Sandrine Gamblin is an assistant professor of political science, at The American University in Cairo. She joined AUC as a full time professor in January 2014, first as the associate director of the Middle East Studies Center (MESC), then as the director of the center (2014-2016). She is currently teaching at, and affiliated with, the Department of Political Science.
Before joining AUC, Gamblin has extensively lived and worked in the region. As a researcher, she has been associate to the Centre d’Etudes et de Documentation Economiques et Juridiques (CEDEJ). As a consultant, she worked with international agencies, such as the UNDP, USAID and the International Crisis Group. As an assistant professor, she taught political science, European politics and Middle Eastern politics, in Egypt and Lebanon.
Gamblin holds a PhD in political science from Sciences Po Paris, a master's degree in Middle East studies (Sciences Po), a master's degree in International relations (University of Paris Panthéon-Sorbonne) and a BA in languages and civilizations (English, Spanish, Arabic). Her PhD thesis was dedicated to the political economy of tourism and antiquities in Egypt, with a specific focus on the region of Luxor. She has also extensively studied, and published on electoral process and political transition in Egypt and the Middle East.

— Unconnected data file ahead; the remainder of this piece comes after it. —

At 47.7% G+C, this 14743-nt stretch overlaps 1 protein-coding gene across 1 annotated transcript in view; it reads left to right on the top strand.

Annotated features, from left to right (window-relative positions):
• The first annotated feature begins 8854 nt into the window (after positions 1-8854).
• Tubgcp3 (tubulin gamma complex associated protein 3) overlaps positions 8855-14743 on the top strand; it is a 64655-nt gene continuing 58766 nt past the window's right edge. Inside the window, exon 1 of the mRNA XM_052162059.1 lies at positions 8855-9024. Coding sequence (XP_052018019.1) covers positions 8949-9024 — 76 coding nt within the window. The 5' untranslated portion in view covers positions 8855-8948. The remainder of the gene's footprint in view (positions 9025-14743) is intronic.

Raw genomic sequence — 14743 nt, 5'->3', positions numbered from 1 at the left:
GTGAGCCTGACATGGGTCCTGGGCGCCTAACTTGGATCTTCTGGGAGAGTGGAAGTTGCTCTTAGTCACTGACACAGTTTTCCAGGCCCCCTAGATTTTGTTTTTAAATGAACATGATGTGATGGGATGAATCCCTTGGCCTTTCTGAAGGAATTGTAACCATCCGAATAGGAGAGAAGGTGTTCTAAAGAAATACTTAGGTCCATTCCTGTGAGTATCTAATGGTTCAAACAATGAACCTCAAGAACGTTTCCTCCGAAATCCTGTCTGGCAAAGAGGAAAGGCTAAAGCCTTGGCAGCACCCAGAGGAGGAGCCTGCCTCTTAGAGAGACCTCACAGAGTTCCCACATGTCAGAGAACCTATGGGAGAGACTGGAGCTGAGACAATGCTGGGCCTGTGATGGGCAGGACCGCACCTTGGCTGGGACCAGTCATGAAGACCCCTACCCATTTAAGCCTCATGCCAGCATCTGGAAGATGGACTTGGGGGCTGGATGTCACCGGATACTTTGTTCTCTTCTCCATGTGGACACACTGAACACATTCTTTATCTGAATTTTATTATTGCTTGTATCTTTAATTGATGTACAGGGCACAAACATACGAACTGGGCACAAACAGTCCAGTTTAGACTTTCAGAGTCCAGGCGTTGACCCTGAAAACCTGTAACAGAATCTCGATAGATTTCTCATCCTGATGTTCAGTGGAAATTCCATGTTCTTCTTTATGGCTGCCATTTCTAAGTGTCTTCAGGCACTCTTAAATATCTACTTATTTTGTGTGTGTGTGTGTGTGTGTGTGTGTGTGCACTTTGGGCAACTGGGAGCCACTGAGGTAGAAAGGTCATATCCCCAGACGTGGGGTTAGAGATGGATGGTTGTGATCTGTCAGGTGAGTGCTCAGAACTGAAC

“Histoire(s) du tourisme moderne au tournant du 20è siècle : une escale à Louxor, Egypte ». Voyages en Egypte, des Normands au pays des pharaons au XIXè siècle. Contribution to the exhibition catalogue, Musée de Normandie, Editions Fage, Juin 2017. http://musee-de-normandie.caen.fr/evenement/voyages-en-egypte#.WWybk-lpzIU
“International Tourism in post-revolution Egypt: Value Conflicts and Economic Pragmatism”. Cairo Papers in Social Sciences, Egypt, The Political Economy of the New Republic. Chapter 7, Summer 2015, pp.134-152. http://www.aucpress.com/p-5240-the-political-economy-of-the-new-egyptian-republic.aspx
(on-going) “Antiquities and Nationalism in Contemporary Egypt: Political Narratives in Shady Abdel Salam’s film al-Momiya (1969)”.